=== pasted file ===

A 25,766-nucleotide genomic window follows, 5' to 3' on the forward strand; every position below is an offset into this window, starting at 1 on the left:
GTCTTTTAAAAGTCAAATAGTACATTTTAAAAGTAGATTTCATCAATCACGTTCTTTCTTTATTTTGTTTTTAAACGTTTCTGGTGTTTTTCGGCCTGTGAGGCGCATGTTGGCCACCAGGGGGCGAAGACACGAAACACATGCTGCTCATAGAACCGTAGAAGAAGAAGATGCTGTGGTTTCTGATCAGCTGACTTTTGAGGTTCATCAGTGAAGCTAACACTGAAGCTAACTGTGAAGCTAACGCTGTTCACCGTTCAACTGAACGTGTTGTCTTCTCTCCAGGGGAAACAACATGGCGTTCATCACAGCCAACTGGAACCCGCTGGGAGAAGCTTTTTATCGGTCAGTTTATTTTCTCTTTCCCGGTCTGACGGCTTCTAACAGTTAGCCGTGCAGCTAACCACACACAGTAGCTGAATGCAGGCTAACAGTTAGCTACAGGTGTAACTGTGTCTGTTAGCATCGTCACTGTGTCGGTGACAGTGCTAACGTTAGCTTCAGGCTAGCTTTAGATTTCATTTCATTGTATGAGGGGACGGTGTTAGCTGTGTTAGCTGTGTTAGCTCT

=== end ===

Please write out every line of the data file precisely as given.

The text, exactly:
A 25,766-nucleotide genomic window follows, 5' to 3' on the forward strand; every position below is an offset into this window, starting at 1 on the left:
GTCTTTTAAAAGTCAAATAGTACATTTTAAAAGTAGATTTCATCAATCACGTTCTTTCTTTATTTTGTTTTTAAACGTTTCTGGTGTTTTTCGGCCTGTGAGGCGCATGTTGGCCACCAGGGGGCGAAGACACGAAACACATGCTGCTCATAGAACCGTAGAAGAAGAAGATGCTGTGGTTTCTGATCAGCTGACTTTTGAGGTTCATCAGTGAAGCTAACACTGAAGCTAACTGTGAAGCTAACGCTGTTCACCGTTCAACTGAACGTGTTGTCTTCTCTCCAGGGGAAACAACATGGCGTTCATCACAGCCAACTGGAACCCGCTGGGAGAAGCTTTTTATCGGTCAGTTTATTTTCTCTTTCCCGGTCTGACGGCTTCTAACAGTTAGCCGTGCAGCTAACCACACACAGTAGCTGAATGCAGGCTAACAGTTAGCTACAGGTGTAACTGTGTCTGTTAGCATCGTCACTGTGTCGGTGACAGTGCTAACGTTAGCTTCAGGCTAGCTTTAGATTTCATTTCATTGTATGAGGGGACGGTGTTAGCTGTGTTAGCTGTGTTAGCTCT